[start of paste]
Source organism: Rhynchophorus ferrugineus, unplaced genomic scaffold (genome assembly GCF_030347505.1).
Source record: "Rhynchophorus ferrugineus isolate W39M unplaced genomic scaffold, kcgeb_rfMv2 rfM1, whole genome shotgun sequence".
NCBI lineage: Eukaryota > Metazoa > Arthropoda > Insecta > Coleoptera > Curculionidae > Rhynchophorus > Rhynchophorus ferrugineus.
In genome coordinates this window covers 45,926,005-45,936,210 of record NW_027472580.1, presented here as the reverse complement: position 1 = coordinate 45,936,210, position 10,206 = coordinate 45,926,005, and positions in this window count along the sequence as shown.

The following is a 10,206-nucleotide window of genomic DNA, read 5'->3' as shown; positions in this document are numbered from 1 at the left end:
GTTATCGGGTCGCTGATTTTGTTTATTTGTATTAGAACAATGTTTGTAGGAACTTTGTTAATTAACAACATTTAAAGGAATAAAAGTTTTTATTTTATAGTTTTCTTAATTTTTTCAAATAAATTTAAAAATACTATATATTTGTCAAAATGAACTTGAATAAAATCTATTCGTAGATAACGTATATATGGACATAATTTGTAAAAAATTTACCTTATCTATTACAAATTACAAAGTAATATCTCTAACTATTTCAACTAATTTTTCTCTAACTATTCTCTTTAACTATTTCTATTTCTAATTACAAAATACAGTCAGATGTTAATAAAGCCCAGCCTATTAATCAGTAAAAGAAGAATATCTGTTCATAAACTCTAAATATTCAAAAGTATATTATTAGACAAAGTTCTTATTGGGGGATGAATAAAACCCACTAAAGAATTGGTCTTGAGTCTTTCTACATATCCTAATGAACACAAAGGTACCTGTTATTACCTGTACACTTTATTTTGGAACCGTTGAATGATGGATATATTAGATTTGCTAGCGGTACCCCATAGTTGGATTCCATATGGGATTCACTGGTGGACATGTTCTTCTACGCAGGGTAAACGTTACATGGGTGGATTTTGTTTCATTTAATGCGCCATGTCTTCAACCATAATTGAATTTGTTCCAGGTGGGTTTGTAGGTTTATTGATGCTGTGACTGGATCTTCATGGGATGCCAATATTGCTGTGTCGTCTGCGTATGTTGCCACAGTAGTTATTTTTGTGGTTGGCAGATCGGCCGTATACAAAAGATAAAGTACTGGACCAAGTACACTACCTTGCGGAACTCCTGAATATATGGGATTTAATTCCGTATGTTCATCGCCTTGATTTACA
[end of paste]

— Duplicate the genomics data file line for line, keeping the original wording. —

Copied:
Source organism: Rhynchophorus ferrugineus, unplaced genomic scaffold (genome assembly GCF_030347505.1).
Source record: "Rhynchophorus ferrugineus isolate W39M unplaced genomic scaffold, kcgeb_rfMv2 rfM1, whole genome shotgun sequence".
NCBI lineage: Eukaryota > Metazoa > Arthropoda > Insecta > Coleoptera > Curculionidae > Rhynchophorus > Rhynchophorus ferrugineus.
In genome coordinates this window covers 45,926,005-45,936,210 of record NW_027472580.1, presented here as the reverse complement: position 1 = coordinate 45,936,210, position 10,206 = coordinate 45,926,005, and positions in this window count along the sequence as shown.

The following is a 10,206-nucleotide window of genomic DNA, read 5'->3' as shown; positions in this document are numbered from 1 at the left end:
GTTATCGGGTCGCTGATTTTGTTTATTTGTATTAGAACAATGTTTGTAGGAACTTTGTTAATTAACAACATTTAAAGGAATAAAAGTTTTTATTTTATAGTTTTCTTAATTTTTTCAAATAAATTTAAAAATACTATATATTTGTCAAAATGAACTTGAATAAAATCTATTCGTAGATAACGTATATATGGACATAATTTGTAAAAAATTTACCTTATCTATTACAAATTACAAAGTAATATCTCTAACTATTTCAACTAATTTTTCTCTAACTATTCTCTTTAACTATTTCTATTTCTAATTACAAAATACAGTCAGATGTTAATAAAGCCCAGCCTATTAATCAGTAAAAGAAGAATATCTGTTCATAAACTCTAAATATTCAAAAGTATATTATTAGACAAAGTTCTTATTGGGGGATGAATAAAACCCACTAAAGAATTGGTCTTGAGTCTTTCTACATATCCTAATGAACACAAAGGTACCTGTTATTACCTGTACACTTTATTTTGGAACCGTTGAATGATGGATATATTAGATTTGCTAGCGGTACCCCATAGTTGGATTCCATATGGGATTCACTGGTGGACATGTTCTTCTACGCAGGGTAAACGTTACATGGGTGGATTTTGTTTCATTTAATGCGCCATGTCTTCAACCATAATTGAATTTGTTCCAGGTGGGTTTGTAGGTTTATTGATGCTGTGACTGGATCTTCATGGGATGCCAATATTGCTGTGTCGTCTGCGTATGTTGCCACAGTAGTTATTTTTGTGGTTGGCAGATCGGCCGTATACAAAAGATAAAGTACTGGACCAAGTACACTACCTTGCGGAACTCCTGAATATATGGGATTTAATTCCGTATGTTCATCGCCTTGATTTACA